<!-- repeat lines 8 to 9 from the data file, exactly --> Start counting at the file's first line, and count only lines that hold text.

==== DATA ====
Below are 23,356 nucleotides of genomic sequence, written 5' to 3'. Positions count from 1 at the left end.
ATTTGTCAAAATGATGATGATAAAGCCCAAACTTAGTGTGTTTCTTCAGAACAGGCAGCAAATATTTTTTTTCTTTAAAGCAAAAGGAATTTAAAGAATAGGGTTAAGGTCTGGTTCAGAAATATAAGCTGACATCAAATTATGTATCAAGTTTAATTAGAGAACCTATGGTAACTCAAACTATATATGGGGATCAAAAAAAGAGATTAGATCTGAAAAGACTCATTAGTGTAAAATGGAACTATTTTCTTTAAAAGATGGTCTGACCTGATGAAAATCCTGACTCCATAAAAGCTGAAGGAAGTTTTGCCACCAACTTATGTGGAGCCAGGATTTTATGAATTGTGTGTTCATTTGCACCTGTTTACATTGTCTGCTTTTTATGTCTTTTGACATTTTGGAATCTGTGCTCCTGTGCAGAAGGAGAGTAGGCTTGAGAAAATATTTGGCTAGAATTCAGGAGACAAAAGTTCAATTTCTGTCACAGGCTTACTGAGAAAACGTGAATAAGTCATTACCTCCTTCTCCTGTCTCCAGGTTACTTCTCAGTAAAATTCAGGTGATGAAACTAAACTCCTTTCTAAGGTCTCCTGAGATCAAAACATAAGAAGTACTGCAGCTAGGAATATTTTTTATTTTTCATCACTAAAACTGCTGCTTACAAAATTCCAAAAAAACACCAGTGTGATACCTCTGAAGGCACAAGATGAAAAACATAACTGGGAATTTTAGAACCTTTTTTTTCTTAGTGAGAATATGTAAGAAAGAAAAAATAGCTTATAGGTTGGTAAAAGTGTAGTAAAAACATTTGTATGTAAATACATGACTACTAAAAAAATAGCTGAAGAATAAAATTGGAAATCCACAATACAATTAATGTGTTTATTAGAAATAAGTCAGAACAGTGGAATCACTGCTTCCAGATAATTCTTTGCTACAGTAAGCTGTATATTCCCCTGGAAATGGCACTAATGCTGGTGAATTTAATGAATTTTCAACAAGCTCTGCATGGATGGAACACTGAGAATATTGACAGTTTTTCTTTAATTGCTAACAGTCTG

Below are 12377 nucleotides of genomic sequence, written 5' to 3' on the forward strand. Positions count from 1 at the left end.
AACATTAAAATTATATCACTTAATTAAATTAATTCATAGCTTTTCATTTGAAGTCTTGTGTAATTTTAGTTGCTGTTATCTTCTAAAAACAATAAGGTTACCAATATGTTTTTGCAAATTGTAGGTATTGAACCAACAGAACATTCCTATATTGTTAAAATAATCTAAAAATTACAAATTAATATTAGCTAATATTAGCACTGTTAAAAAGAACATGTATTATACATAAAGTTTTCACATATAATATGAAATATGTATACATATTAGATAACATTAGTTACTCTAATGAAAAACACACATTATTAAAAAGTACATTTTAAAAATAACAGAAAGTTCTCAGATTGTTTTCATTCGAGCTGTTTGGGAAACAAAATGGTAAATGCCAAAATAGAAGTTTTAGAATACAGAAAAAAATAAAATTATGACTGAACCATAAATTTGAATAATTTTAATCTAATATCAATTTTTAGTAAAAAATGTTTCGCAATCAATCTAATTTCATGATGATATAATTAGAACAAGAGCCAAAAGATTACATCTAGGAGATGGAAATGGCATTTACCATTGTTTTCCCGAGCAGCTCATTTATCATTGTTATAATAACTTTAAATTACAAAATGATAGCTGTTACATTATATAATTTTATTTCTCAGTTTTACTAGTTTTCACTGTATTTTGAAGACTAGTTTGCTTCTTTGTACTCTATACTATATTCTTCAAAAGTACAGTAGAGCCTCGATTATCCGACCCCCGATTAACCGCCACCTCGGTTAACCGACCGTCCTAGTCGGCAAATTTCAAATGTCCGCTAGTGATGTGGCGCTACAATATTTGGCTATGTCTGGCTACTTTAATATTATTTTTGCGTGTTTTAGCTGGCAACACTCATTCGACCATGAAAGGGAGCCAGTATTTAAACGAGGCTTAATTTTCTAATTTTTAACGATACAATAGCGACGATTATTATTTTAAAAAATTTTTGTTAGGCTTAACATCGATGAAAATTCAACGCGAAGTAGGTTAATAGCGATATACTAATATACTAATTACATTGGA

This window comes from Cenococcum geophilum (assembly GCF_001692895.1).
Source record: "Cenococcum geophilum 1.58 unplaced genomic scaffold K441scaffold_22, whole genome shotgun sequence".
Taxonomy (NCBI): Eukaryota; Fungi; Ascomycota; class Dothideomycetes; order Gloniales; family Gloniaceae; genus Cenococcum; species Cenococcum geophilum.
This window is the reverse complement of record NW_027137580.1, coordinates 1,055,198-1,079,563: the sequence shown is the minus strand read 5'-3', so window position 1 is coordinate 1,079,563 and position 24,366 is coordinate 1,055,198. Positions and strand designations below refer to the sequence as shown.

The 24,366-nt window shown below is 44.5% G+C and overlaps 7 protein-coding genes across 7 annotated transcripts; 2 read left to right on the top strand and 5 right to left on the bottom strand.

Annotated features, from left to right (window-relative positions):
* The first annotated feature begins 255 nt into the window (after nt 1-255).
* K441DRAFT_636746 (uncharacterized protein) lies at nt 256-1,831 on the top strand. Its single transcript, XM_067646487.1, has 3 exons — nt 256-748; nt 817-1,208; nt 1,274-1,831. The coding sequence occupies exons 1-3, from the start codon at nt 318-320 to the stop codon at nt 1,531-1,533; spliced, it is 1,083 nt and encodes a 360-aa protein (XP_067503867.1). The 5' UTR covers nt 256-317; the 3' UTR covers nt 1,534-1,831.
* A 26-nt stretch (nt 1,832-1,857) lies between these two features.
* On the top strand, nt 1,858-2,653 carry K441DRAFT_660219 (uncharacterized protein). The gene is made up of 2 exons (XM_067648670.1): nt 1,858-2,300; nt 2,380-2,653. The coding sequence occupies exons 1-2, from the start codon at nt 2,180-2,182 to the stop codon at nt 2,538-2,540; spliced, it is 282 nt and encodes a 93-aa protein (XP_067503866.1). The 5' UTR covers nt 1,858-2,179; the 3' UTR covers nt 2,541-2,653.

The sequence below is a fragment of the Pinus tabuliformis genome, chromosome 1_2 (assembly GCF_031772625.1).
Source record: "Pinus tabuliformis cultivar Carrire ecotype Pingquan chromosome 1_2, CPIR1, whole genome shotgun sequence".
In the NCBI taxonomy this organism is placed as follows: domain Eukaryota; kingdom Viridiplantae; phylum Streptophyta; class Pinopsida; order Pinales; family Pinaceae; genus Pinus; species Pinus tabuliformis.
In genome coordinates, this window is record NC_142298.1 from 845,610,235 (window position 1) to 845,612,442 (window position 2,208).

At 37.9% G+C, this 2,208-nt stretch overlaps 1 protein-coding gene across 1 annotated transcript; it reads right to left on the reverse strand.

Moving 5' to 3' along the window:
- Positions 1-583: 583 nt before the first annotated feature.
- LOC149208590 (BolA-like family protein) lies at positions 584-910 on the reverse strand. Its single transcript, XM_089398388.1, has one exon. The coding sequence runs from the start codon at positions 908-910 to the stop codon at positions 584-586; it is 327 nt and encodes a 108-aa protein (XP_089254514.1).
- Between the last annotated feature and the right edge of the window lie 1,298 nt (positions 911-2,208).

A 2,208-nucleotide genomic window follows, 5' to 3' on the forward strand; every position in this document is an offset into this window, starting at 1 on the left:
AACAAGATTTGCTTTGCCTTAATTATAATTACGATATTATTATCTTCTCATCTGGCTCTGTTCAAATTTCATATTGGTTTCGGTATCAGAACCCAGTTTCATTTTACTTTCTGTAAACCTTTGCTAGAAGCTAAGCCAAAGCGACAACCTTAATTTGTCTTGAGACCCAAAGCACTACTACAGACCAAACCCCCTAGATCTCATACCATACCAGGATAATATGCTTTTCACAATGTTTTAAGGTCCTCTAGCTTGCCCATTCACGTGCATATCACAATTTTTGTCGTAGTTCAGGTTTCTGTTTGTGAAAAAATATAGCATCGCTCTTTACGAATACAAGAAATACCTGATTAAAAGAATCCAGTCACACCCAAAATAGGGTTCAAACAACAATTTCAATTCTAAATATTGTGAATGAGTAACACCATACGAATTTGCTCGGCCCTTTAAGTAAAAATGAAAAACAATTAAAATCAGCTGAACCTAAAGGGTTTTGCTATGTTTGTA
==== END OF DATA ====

This window is the reverse complement of record NW_027137580.1, coordinates 1,055,198-1,079,563: the sequence shown is the minus strand read 5'-3', so window position 1 is coordinate 1,079,563 and position 24,366 is coordinate 1,055,198. Positions and strand designations below refer to the sequence as shown.

The 24,366-nt window shown below is 44.5% G+C and overlaps 7 protein-coding genes across 7 annotated transcripts; 2 read left to right on the top strand and 5 right to left on the bottom strand.